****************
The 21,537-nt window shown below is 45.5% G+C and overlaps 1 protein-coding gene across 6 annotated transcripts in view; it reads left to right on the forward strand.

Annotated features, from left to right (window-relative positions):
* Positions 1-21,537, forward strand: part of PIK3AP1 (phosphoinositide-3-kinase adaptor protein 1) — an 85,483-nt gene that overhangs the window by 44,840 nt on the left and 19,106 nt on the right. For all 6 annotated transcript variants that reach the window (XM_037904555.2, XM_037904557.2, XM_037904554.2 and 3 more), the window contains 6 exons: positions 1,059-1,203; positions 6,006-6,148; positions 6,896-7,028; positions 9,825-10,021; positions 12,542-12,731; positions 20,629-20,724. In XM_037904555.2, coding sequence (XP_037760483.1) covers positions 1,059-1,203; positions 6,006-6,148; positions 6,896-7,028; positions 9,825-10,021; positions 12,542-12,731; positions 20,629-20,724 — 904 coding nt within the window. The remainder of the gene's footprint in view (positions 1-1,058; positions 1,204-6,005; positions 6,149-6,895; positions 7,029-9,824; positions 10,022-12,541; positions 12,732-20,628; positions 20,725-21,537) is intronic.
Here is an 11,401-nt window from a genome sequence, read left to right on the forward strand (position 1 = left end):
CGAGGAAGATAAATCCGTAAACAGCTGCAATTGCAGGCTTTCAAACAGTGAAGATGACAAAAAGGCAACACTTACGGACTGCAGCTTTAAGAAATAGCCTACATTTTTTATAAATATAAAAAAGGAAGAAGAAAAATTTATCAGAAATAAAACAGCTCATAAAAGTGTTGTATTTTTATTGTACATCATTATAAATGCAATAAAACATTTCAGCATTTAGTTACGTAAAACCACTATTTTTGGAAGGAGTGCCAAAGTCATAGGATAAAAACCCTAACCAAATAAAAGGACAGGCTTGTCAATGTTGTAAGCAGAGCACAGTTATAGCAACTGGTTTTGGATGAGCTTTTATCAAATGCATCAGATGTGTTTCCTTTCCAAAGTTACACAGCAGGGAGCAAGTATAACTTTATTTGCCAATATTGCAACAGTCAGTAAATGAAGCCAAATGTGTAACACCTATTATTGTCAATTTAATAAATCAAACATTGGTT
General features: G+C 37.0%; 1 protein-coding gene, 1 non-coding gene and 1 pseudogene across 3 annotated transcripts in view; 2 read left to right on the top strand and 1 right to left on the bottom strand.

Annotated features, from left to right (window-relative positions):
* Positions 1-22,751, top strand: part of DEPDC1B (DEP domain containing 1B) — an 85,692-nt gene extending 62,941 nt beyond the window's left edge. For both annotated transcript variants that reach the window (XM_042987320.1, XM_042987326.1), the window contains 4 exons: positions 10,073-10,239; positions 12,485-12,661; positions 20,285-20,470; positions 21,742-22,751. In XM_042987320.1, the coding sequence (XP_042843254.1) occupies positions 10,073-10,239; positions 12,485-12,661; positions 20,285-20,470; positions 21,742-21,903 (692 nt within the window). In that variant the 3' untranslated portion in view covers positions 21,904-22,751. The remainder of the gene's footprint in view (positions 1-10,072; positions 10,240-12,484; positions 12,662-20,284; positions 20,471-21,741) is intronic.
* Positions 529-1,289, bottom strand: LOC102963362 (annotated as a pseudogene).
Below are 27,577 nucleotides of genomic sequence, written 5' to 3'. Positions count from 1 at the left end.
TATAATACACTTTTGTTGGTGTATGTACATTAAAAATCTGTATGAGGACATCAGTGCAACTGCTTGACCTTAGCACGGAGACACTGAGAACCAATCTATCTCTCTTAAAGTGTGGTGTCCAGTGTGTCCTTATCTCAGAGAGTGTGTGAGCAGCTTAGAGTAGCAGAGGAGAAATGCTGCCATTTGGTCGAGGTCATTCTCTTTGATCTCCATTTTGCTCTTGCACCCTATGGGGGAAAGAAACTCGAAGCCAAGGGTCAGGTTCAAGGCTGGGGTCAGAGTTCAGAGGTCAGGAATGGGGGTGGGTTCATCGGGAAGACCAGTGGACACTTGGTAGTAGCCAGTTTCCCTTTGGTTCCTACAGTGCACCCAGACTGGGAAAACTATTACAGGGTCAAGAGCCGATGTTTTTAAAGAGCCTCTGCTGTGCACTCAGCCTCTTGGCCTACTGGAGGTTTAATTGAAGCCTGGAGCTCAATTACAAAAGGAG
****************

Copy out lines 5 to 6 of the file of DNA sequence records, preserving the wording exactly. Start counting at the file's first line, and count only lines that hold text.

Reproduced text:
CGAGGAAGATAAATCCGTAAACAGCTGCAATTGCAGGCTTTCAAACAGTGAAGATGACAAAAAGGCAACACTTACGGACTGCAGCTTTAAGAAATAGCCTACATTTTTTATAAATATAAAAAAGGAAGAAGAAAAATTTATCAGAAATAAAACAGCTCATAAAAGTGTTGTATTTTTATTGTACATCATTATAAATGCAATAAAACATTTCAGCATTTAGTTACGTAAAACCACTATTTTTGGAAGGAGTGCCAAAGTCATAGGATAAAAACCCTAACCAAATAAAAGGACAGGCTTGTCAATGTTGTAAGCAGAGCACAGTTATAGCAACTGGTTTTGGATGAGCTTTTATCAAATGCATCAGATGTGTTTCCTTTCCAAAGTTACACAGCAGGGAGCAAGTATAACTTTATTTGCCAATATTGCAACAGTCAGTAAATGAAGCCAAATGTGTAACACCTATTATTGTCAATTTAATAAATCAAACATTGGTT
General features: G+C 37.0%; 1 protein-coding gene, 1 non-coding gene and 1 pseudogene across 3 annotated transcripts in view; 2 read left to right on the top strand and 1 right to left on the bottom strand.